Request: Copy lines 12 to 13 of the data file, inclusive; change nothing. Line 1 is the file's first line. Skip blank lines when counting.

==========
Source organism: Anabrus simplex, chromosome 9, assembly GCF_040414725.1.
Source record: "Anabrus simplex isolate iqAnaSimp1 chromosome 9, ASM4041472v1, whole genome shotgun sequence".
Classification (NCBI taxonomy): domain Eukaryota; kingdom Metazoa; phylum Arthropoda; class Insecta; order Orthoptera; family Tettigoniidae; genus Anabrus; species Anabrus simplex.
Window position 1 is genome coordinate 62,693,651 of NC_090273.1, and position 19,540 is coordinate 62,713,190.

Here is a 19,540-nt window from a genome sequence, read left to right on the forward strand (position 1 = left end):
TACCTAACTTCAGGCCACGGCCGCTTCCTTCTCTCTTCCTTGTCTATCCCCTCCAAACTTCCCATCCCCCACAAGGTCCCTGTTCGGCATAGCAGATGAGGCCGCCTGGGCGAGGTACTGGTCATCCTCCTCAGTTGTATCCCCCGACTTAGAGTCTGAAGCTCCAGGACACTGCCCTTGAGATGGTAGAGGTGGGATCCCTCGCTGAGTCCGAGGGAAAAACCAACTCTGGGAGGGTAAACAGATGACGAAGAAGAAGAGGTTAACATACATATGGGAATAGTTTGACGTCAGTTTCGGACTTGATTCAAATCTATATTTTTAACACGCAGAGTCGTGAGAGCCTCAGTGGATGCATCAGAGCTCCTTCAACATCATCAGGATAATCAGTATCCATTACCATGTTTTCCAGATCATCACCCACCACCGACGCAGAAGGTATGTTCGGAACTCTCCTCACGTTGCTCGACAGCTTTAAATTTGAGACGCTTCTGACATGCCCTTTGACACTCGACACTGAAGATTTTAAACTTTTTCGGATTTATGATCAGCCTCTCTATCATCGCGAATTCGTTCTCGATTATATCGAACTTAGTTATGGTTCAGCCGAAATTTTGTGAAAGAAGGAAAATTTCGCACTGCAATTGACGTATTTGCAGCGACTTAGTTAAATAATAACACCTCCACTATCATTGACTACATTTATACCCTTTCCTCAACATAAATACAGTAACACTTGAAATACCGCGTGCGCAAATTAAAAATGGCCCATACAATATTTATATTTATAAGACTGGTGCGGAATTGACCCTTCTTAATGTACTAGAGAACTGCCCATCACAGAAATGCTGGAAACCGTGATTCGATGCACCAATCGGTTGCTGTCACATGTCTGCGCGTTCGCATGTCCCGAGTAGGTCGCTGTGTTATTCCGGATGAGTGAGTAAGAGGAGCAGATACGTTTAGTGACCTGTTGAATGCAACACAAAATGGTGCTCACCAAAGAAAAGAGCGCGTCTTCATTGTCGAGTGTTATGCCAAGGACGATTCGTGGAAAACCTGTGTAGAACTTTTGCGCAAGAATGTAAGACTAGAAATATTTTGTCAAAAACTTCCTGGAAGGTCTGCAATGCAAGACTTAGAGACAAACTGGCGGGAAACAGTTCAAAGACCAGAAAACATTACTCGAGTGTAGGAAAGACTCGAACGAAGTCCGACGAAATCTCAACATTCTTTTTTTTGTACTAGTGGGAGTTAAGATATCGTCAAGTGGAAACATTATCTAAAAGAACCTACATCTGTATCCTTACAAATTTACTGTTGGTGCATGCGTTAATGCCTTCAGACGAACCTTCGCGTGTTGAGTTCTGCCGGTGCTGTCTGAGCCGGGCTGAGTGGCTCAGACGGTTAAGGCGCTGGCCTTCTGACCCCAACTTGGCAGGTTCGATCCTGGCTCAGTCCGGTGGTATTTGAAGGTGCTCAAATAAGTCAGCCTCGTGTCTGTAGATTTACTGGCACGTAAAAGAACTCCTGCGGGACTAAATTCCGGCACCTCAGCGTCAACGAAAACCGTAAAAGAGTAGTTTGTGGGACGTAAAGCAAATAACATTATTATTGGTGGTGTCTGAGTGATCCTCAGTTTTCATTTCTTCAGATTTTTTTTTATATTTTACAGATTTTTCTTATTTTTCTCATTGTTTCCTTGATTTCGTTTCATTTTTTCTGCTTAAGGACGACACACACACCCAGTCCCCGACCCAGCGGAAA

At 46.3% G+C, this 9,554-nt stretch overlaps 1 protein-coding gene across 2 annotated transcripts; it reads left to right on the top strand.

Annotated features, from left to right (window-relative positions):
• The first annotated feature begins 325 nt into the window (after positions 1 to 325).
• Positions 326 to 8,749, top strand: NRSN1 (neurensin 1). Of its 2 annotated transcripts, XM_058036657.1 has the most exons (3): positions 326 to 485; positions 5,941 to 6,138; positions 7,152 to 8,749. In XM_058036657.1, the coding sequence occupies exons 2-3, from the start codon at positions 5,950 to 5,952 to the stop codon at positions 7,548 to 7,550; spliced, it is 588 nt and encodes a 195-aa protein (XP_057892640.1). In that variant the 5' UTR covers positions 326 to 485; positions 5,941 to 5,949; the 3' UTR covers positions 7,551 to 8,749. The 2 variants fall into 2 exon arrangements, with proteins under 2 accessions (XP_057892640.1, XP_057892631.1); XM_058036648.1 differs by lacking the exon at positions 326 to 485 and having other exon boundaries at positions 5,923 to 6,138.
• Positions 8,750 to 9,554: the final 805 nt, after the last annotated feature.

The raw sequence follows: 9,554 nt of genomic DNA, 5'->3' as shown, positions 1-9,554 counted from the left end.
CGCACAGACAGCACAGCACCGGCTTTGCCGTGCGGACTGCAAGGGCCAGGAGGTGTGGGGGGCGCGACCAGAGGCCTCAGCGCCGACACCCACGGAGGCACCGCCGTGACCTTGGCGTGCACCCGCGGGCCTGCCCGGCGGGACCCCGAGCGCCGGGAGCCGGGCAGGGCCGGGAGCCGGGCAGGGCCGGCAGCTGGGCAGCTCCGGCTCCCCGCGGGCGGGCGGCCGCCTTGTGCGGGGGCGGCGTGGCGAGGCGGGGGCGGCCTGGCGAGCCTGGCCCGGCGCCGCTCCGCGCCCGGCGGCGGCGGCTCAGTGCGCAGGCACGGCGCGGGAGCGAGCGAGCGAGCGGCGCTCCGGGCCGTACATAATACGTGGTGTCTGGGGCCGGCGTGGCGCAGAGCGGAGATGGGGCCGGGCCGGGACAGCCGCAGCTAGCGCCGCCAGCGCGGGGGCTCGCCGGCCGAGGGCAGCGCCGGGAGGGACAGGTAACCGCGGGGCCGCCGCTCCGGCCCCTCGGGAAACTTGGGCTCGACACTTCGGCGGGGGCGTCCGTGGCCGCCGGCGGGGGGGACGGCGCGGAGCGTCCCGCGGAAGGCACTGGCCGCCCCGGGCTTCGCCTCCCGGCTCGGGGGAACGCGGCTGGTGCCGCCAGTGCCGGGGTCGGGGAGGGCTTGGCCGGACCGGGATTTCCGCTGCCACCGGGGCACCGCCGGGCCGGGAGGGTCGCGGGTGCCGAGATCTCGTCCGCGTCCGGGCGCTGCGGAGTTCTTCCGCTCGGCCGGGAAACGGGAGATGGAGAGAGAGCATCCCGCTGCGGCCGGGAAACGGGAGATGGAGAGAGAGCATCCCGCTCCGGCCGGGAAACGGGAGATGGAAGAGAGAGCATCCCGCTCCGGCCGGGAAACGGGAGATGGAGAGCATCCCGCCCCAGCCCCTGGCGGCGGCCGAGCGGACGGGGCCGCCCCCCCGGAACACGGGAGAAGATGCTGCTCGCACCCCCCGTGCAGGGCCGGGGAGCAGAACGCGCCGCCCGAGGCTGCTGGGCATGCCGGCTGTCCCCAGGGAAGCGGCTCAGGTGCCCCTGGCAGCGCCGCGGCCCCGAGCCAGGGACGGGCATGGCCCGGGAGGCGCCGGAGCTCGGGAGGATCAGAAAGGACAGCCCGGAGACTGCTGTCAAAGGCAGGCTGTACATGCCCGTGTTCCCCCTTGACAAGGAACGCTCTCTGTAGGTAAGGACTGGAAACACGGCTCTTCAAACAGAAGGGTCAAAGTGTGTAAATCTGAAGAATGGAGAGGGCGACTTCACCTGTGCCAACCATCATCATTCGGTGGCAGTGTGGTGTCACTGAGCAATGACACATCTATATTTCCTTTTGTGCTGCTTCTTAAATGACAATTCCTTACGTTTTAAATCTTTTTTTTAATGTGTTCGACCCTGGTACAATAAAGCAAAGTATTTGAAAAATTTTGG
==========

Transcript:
The raw sequence follows: 9,554 nt of genomic DNA, 5'->3' as shown, positions 1-9,554 counted from the left end.
CGCACAGACAGCACAGCACCGGCTTTGCCGTGCGGACTGCAAGGGCCAGGAGGTGTGGGGGGCGCGACCAGAGGCCTCAGCGCCGACACCCACGGAGGCACCGCCGTGACCTTGGCGTGCACCCGCGGGCCTGCCCGGCGGGACCCCGAGCGCCGGGAGCCGGGCAGGGCCGGGAGCCGGGCAGGGCCGGCAGCTGGGCAGCTCCGGCTCCCCGCGGGCGGGCGGCCGCCTTGTGCGGGGGCGGCGTGGCGAGGCGGGGGCGGCCTGGCGAGCCTGGCCCGGCGCCGCTCCGCGCCCGGCGGCGGCGGCTCAGTGCGCAGGCACGGCGCGGGAGCGAGCGAGCGAGCGGCGCTCCGGGCCGTACATAATACGTGGTGTCTGGGGCCGGCGTGGCGCAGAGCGGAGATGGGGCCGGGCCGGGACAGCCGCAGCTAGCGCCGCCAGCGCGGGGGCTCGCCGGCCGAGGGCAGCGCCGGGAGGGACAGGTAACCGCGGGGCCGCCGCTCCGGCCCCTCGGGAAACTTGGGCTCGACACTTCGGCGGGGGCGTCCGTGGCCGCCGGCGGGGGGGACGGCGCGGAGCGTCCCGCGGAAGGCACTGGCCGCCCCGGGCTTCGCCTCCCGGCTCGGGGGAACGCGGCTGGTGCCGCCAGTGCCGGGGTCGGGGAGGGCTTGGCCGGACCGGGATTTCCGCTGCCACCGGGGCACCGCCGGGCCGGGAGGGTCGCGGGTGCCGAGATCTCGTCCGCGTCCGGGCGCTGCGGAGTTCTTCCGCTCGGCCGGGAAACGGGAGATGGAGAGAGAGCATCCCGCTGCGGCCGGGAAACGGGAGATGGAGAGAGAGCATCCCGCTCCGGCCGGGAAACGGGAGATGGAAGAGAGAGCATCCCGCTCCGGCCGGGAAACGGGAGATGGAGAGCATCCCGCCCCAGCCCCTGGCGGCGGCCGAGCGGACGGGGCCGCCCCCCCGGAACACGGGAGAAGATGCTGCTCGCACCCCCCGTGCAGGGCCGGGGAGCAGAACGCGCCGCCCGAGGCTGCTGGGCATGCCGGCTGTCCCCAGGGAAGCGGCTCAGGTGCCCCTGGCAGCGCCGCGGCCCCGAGCCAGGGACGGGCATGGCCCGGGAGGCGCCGGAGCTCGGGAGGATCAGAAAGGACAGCCCGGAGACTGCTGTCAAAGGCAGGCTGTACATGCCCGTGTTCCCCCTTGACAAGGAACGCTCTCTGTAGGTAAGGACTGGAAACACGGCTCTTCAAACAGAAGGGTCAAAGTGTGTAAATCTGAAGAATGGAGAGGGCGACTTCACCTGTGCCAACCATCATCATTCGGTGGCAGTGTGGTGTCACTGAGCAATGACACATCTATATTTCCTTTTGTGCTGCTTCTTAAATGACAATTCCTTACGTTTTAAATCTTTTTTTTAATGTGTTCGACCCTGGTACAATAAAGCAAAGTATTTGAAAAATTTTGG